poetics, time, body disruption and marginally queer solutions

Wednesday, June 02, 2004

By Annalee Newitz, AlterNet

I was intrigued to learn last week that one of the United Nation's leading candidates for Iraqi leadership is Dr. Hussain al-Shahristani, a nuclear chemist and former science adviser to Saddam Hussein. Al-Shahristani spent more than a decade in Abu Ghraib prison for refusing to participate in Hussein's weapons program and finally escaped during the Gulf War.

Despite President George W. Bush's virulently antiscience agenda at home, the president is touting al-Shahristani for the job because his status as a scientist makes him a religious and political nonpartisan. But this move also underscores the extent to which science is deeply bound up with a political agenda. Even ultra-groovy, science porn magazine Seed - which is usually about as political as an issue of Cosmopolitan - has a cover story this month on how readers can "vote science" in the coming election.

Of course, voting science, or even sticking to a science party line, isn't as easy as you might imagine. As Stanford University evolutionary biologist Joan Roughgarden points out in her new book, Evolution's Rainbow: Diversity, Gender, and Sexuality in Nature and People (UC Press), the factions that divide the scientific community are practically religious in their dogmatic adherence to particular interpretations of nature. Roughgarden's book is a challenge to more than a century's worth of scientific inquiry into "sexual selection," a term Charles Darwin used to describe the way mate choices contribute to the evolution of a species. She explains that there are two camps in the debate over evolution, each with its own political agenda: One argues that the survival of a species is secured solely through sexual selection, while Roughgarden and others argue that survival is more properly understood as a result of social cooperation.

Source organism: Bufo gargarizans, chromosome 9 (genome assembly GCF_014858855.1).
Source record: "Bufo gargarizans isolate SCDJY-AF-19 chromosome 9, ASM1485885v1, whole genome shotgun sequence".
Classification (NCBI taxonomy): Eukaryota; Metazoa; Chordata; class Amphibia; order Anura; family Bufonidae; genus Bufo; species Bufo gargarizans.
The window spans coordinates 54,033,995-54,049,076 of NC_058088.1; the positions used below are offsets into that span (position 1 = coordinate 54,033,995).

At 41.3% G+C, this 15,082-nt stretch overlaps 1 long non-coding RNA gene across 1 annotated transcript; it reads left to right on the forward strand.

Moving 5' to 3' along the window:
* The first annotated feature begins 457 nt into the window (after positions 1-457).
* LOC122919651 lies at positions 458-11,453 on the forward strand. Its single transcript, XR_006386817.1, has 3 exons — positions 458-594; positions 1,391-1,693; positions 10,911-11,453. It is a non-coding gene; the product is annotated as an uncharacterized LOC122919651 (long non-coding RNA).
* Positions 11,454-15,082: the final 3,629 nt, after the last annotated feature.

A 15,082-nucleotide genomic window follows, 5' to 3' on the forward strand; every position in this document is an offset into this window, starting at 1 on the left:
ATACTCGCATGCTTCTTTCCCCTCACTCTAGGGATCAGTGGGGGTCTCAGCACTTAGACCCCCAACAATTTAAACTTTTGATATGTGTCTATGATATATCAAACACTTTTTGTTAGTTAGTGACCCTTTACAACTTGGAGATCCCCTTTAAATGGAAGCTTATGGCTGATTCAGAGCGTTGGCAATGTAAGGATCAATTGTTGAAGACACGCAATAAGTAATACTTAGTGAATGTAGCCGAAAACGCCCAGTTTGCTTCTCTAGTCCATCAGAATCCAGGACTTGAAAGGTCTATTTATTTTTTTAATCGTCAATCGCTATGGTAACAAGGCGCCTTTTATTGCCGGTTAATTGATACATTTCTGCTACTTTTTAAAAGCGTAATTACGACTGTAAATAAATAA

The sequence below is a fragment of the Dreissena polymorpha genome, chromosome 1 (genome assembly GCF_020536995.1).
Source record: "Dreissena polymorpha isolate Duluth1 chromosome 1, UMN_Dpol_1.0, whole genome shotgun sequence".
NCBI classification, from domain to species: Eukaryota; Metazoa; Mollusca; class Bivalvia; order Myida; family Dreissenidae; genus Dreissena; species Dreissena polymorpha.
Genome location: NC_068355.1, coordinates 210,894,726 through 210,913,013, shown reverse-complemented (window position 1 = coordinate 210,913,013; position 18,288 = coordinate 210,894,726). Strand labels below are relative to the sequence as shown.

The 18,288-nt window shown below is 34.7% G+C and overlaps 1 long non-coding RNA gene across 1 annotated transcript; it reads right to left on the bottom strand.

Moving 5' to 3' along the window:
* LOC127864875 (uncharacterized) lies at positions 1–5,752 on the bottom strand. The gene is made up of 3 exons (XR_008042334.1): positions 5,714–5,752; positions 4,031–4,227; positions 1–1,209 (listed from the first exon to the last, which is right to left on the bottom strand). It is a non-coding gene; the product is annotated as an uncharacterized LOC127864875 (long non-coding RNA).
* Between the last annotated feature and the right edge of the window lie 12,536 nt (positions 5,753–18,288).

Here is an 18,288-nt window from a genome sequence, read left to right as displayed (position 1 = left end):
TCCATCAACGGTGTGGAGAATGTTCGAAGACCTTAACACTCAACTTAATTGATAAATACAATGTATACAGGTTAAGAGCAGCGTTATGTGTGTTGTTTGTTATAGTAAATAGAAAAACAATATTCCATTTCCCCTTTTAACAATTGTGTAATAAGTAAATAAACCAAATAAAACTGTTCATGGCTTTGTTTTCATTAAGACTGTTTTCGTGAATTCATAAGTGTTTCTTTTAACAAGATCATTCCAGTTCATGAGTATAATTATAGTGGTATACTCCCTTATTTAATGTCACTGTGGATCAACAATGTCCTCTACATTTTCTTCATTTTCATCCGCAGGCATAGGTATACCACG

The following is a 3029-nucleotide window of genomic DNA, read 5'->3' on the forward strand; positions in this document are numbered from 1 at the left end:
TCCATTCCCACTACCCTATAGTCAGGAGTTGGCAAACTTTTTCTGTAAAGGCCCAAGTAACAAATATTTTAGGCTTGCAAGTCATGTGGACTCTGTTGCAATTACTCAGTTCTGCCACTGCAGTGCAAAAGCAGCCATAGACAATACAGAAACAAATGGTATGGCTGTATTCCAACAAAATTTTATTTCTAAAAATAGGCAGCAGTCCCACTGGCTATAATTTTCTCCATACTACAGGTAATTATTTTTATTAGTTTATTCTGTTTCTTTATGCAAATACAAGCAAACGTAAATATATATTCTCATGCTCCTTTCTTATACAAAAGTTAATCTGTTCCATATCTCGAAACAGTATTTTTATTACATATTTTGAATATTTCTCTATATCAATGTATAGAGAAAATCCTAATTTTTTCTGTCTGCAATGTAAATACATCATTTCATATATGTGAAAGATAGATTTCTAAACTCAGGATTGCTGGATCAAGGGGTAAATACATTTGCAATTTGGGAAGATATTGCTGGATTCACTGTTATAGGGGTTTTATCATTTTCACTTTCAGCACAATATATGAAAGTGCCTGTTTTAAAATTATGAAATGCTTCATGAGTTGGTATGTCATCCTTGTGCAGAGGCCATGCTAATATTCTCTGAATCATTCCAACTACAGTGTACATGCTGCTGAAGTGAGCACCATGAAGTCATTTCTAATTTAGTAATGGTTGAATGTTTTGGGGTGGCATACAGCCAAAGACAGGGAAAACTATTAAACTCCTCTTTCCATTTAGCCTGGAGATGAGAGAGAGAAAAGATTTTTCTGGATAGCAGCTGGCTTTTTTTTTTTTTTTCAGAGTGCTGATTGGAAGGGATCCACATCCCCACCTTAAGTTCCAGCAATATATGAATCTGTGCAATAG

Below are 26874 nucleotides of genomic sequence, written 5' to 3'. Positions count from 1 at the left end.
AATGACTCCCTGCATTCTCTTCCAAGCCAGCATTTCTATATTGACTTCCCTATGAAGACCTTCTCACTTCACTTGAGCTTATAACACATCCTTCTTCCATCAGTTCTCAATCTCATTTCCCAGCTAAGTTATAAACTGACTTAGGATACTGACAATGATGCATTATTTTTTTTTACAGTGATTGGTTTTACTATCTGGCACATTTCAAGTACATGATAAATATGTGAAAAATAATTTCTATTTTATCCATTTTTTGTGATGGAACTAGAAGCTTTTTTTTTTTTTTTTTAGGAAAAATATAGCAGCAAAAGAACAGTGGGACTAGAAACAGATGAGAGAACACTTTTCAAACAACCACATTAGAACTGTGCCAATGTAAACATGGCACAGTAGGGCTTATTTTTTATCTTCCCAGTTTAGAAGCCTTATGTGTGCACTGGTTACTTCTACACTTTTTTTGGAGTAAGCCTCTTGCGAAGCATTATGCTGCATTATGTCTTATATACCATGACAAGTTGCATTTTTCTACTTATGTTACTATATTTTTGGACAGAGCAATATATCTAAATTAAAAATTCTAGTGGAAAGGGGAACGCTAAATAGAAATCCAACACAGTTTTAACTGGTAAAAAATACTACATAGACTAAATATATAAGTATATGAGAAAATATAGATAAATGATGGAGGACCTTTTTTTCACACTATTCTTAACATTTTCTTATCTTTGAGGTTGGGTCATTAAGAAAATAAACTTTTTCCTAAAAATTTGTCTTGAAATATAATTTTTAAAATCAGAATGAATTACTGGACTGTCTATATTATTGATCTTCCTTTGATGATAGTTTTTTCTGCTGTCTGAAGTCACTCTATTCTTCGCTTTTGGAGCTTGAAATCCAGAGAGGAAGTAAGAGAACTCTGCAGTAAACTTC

Strict sexual selectionists hold that females guide the evolution of their species by choosing the "fittest" mates to father their children. Richard Dawkins enshrined this idea in his influential book The Selfish Gene, which postulates that genes compete (selfishly) for their own preservation, fighting with other genes for the opportunity to survive through the offspring of the species' choosy ladies. From this point of view, the only players in evolution are heterosexual reproducers.


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